Hyssop

Hyssopus officinalis, also commonly known as hyssop, is an herb native to the Middle East and Southeastern Europe. This brightly colored shrub produces bunches of colorful, fragrant flowers during the summer months, and it height ranges between 30 to 60 cms.

This plant has been used since a long time by beekeepers to produce rich and aromatic honey, and its herbs are commonly used as an aromatic condiment. In many parts of the world, hyssop is also used in cooking different food preparations.

Hyssop is also known to possess many therapeutic and medicinal properties, and are in use even today to deal with a large number of health conditions.

Here we’ve elaborated some of them below

  • Hyssop is known to possess expectorant, soothing and cough suppressing properties, making it one of the best natural remedies for cold and cough, especially seasonal cold occurring in the winter months.
  • Hyssop is also a component of many different eye drops and mouthwashes today.
  • Hyssop oil is also used in many foods as a flavoring agent. In certain manufacturing industries, it is also used as a fragrance for soaps.
  • Herbal medicine practitioners believe that hyssop may actually have many benefits when used as a natural treatment for skin irritations, bruises burns and frostbites.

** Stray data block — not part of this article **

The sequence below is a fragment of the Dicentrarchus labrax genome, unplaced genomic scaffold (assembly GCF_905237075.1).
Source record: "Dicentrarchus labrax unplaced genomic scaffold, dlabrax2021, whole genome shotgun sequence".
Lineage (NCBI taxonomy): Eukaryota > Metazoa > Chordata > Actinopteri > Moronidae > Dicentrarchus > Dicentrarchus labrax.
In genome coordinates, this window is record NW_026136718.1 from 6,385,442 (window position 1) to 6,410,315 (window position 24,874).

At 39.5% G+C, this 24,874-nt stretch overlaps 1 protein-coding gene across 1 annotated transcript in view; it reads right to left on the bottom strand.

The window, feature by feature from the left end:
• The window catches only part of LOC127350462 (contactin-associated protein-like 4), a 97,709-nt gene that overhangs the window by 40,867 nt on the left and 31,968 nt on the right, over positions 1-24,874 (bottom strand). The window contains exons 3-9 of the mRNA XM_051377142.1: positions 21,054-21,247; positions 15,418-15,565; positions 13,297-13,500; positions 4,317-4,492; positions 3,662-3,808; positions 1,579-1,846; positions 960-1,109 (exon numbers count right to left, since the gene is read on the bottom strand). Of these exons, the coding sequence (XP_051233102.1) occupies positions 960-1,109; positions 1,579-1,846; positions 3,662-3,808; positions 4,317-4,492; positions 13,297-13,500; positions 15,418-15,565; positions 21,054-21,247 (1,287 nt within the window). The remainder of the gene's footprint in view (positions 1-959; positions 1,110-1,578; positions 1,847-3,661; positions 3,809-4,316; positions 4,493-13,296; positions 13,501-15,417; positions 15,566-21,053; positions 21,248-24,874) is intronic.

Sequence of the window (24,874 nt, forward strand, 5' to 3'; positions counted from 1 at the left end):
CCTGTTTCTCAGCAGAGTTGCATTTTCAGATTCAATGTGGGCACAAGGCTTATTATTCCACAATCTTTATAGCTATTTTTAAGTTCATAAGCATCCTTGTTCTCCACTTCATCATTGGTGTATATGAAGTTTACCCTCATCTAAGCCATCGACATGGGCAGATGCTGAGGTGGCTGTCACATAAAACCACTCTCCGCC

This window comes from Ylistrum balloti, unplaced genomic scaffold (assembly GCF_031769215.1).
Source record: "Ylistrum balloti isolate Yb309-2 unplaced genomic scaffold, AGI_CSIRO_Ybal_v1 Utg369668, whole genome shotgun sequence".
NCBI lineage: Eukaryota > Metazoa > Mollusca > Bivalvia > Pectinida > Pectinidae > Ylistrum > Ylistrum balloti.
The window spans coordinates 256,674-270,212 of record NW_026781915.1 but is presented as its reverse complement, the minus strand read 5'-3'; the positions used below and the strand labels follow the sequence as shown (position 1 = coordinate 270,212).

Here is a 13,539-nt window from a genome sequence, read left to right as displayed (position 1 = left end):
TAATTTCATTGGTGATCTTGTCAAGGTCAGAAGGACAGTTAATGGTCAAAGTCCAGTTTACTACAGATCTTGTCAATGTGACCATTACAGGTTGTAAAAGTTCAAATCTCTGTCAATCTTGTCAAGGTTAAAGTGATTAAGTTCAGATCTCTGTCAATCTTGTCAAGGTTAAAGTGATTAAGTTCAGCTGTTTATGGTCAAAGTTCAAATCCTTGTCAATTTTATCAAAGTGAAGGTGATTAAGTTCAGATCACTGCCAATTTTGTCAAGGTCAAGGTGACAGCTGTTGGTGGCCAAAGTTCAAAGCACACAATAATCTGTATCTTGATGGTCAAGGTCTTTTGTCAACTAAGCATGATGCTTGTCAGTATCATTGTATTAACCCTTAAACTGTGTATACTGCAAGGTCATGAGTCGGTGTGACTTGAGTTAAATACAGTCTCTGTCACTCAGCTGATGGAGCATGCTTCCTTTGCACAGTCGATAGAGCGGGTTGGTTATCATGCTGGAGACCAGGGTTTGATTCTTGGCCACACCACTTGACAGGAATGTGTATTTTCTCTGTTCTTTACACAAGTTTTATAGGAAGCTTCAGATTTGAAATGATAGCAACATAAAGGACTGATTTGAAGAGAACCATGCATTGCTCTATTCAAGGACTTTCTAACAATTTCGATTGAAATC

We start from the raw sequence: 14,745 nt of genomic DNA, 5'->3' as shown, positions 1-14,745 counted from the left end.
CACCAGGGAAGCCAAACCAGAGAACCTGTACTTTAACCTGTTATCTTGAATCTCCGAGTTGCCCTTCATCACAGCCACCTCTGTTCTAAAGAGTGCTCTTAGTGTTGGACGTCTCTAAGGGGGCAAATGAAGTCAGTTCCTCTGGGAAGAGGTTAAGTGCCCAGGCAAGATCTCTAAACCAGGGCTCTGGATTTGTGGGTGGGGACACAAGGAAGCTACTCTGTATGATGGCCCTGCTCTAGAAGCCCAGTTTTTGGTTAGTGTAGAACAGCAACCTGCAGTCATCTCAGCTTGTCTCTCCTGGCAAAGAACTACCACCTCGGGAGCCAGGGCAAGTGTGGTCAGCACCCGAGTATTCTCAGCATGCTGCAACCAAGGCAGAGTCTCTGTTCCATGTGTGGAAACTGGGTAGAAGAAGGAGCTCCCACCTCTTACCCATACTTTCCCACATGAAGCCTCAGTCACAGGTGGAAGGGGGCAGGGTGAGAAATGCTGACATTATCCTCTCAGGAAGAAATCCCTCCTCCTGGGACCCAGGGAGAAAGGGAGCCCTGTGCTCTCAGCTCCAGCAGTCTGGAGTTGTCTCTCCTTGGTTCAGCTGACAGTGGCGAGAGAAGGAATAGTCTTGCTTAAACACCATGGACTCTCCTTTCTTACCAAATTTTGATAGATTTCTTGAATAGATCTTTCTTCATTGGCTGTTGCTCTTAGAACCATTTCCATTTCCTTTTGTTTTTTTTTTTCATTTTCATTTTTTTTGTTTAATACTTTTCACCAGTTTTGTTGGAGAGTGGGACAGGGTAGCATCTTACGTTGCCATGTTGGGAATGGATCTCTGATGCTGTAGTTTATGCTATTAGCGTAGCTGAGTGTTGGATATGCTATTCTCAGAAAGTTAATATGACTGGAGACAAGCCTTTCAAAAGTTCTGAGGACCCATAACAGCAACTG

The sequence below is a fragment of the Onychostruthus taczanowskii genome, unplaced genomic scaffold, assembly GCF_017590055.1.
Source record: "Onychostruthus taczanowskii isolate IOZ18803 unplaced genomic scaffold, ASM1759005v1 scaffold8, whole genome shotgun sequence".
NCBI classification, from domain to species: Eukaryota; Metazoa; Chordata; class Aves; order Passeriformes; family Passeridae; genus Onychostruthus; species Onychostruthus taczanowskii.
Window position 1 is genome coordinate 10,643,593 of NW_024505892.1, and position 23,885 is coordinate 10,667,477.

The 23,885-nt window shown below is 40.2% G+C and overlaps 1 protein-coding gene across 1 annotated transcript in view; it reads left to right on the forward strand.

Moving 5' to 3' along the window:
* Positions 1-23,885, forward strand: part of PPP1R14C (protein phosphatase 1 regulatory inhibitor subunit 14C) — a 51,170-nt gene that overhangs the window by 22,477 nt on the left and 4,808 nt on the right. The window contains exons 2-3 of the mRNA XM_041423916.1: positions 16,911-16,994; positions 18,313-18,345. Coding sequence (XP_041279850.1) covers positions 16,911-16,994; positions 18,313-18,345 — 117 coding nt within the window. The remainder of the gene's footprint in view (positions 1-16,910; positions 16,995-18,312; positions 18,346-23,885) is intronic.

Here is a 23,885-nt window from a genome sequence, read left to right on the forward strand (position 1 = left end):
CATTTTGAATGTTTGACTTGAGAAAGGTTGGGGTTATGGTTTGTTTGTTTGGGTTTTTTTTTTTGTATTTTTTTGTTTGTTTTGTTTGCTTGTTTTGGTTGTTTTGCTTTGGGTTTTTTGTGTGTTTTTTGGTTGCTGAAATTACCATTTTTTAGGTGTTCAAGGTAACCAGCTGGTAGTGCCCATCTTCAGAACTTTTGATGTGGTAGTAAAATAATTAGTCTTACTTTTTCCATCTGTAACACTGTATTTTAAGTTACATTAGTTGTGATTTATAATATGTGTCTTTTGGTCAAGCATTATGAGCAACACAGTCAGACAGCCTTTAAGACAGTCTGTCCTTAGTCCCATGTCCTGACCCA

• Some individuals also used hyssop extracts as a gargle or in baths to initiate sweating.
  • Some studies have found that hyssop extracts may be helpful in dealing with urinary tract infections, menstrual cramps and circulation problems. It is also believed that its extracts may be helpful in the treatment of HIV.
  • The parts of hyssop which are found above the ground are thought to be exceptionally useful in dealing with gastrointestinal conditions such as colic, intestinal gas, intestinal pain, loss of appetite and problems associated with liver and gallbladder.
  • Some preliminary studies have also found that the extracts of this herb could be useful in curing conditions like asthma, sore throat, common cold, cough and several respiratory tract infections.